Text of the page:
Thursday, June 25, 2020

Prosecutor Decides Not to Charge Officer Who Killed Black Teen

COLUMBIA, S.C. (AP) — A South Carolina prosecutor said Wednesday that he will not file charges against the white police officer who fatally shot a Black teenager who pointed a gun at the officer as he ran away.

Josh Ruffin, 17, was an immediate threat to the safety of the officers and others when he stopped during the chase and pointed a gun at Columbia police Officer Kevin Davis, Fifth Circuit Solicitor Byron Gipson said at a news conference.

Davis had reason to chase the teen because he was outside during the COVID-19 shutdown order during and a neighborhood leader had just reported suspicious activity in an area with a higher than average crime rate, Gipson said.

The Ruffin family’s lawyer, state Rep. Todd Rutherford, said they would have preferred for the officer face charges. They reviewed the body camera footage and weren’t convinced that the blurry video ever showed the teen point a gun at the officer.

“What we saw as a child running away from police. We saw no reason for arresting Josh, no reason to have stopped him,” Rutherford said.

The April 8 shooting had become a focal point of protests over racial injustice in Columbia since the killing of George Floyd by a Minneapolis police officer who put a knee on Floyd’s neck for several minutes.

Gipson, who is Black, opened the news conference speaking several minutes about historic injustices against Blacks by white police officers and society in general.

“There is no joy in this room having this conversation,” Gipson said.

The prosecutor said that after getting the text about young people “messing with cars” in the neighborhood, Davis saw Ruffin duck behind a house as he drove by, then saw the teen come back into view with a bag on his shoulder, prosecutors said.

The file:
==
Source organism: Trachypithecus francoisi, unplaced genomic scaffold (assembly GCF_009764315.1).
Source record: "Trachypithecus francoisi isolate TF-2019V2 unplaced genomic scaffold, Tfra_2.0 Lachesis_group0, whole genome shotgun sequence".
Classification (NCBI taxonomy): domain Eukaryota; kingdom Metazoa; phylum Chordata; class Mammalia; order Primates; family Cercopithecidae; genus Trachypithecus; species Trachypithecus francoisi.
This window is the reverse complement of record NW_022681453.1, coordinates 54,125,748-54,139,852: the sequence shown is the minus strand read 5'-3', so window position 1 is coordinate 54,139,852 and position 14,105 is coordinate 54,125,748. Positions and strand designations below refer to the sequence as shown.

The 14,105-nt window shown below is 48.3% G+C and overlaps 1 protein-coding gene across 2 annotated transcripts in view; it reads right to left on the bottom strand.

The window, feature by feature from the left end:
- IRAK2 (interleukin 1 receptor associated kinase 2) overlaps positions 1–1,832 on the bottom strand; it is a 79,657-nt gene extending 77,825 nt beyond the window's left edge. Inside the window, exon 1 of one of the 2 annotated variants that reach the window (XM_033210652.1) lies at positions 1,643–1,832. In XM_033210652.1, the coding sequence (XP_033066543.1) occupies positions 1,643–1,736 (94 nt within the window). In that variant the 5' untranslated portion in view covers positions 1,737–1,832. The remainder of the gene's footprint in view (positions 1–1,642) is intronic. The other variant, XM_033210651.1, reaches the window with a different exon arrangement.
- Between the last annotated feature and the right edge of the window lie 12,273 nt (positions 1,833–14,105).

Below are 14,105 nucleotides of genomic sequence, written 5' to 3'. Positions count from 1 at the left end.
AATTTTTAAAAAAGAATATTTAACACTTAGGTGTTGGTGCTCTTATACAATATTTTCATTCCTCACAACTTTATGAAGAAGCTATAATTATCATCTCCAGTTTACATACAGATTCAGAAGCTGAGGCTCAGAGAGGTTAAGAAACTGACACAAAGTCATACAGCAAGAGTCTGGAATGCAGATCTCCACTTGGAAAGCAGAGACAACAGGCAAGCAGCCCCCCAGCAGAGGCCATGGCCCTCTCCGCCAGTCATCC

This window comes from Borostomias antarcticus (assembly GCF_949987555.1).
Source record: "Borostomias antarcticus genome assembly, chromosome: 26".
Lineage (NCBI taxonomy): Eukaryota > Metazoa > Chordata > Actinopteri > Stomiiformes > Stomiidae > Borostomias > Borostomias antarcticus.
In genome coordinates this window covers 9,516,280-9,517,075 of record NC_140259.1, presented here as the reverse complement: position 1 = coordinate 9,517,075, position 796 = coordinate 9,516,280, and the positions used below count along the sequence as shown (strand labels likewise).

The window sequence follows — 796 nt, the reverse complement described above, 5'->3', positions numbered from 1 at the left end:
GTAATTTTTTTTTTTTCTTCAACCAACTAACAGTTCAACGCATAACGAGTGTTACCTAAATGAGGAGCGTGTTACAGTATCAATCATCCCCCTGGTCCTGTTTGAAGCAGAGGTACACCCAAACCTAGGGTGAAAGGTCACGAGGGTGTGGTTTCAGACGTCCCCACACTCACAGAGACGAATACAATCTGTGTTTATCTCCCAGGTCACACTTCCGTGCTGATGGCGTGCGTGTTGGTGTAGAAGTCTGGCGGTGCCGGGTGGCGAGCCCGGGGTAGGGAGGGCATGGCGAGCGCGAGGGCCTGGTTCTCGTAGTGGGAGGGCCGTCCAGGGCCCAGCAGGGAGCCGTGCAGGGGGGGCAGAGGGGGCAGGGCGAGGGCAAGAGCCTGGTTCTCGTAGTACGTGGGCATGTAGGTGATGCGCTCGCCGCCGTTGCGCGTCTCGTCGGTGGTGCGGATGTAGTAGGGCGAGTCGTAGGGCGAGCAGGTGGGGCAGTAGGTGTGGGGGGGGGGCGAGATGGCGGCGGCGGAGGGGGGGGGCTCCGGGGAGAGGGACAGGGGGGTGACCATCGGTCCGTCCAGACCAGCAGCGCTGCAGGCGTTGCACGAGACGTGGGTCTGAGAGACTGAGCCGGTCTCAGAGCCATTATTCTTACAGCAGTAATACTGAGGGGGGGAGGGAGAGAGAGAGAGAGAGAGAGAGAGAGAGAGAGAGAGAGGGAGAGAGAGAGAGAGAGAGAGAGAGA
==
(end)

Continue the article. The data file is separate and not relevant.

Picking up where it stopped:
The teen walked away as Davis stopped to talk, then started running, Gipson said.

The prosecutor narrated body camera video that starts with Davis chasing the teen. The officer’s gun is not in his hands as he chases the teen for about 30 seconds.

The video shows Ruffin stop, stoop down and pick up what Gipson said was a .45 caliber pistol. Davis then draws his weapon and demands that the teen drop the gun on the video.

After one shot, Ruffin runs out of the video’s frame and the officer fires nine more shots.

Gipson said Ruffin was hit in the forehead, which shows he was turned toward the officer when he was struck. Ruffin never fired, authorities said.

The footage showed a gun and a handbag on the ground beside a bleeding Ruffin as officers rushed up after the shooting.

“We can’t tell you what Ruffin’s intentions were. But he was armed. He pointed the gun at the officer and he tried to evade the officer,” Gipson said.

Prosecutors stopped the body camera footage just as the officers ran up to Ruffin. The footage released did not show if they immediately gave him first aid.

Ruffin’s family doesn’t think the did and Rutherford said he doesn’t know.

Davis remains on administrative leave as the police department reviews whether he broke any of the agency’s policies, Columbia police Chief Skip Holbrook said.

“It’s a heavy burden that he carries for the rest of his life,” Holbrook said of Davis, who has worked for the agency for more than four years. “If he was standing here, he would say this is a tragedy.”

Holbrook defended his agency, saying it is transparent and accountable and he told as much as he knew about the shooting the day after Ruffin was killed.

“Their training is exceptional. They’re professional. They treat people with dignity and respect. We value that sanctity of life, first and foremost,” Holbrook said.

Ruffin’s shooting has been brought up at several rallies to fight racial injustice in Columbia, with demonstrators shouting, “Justice for Josh!”

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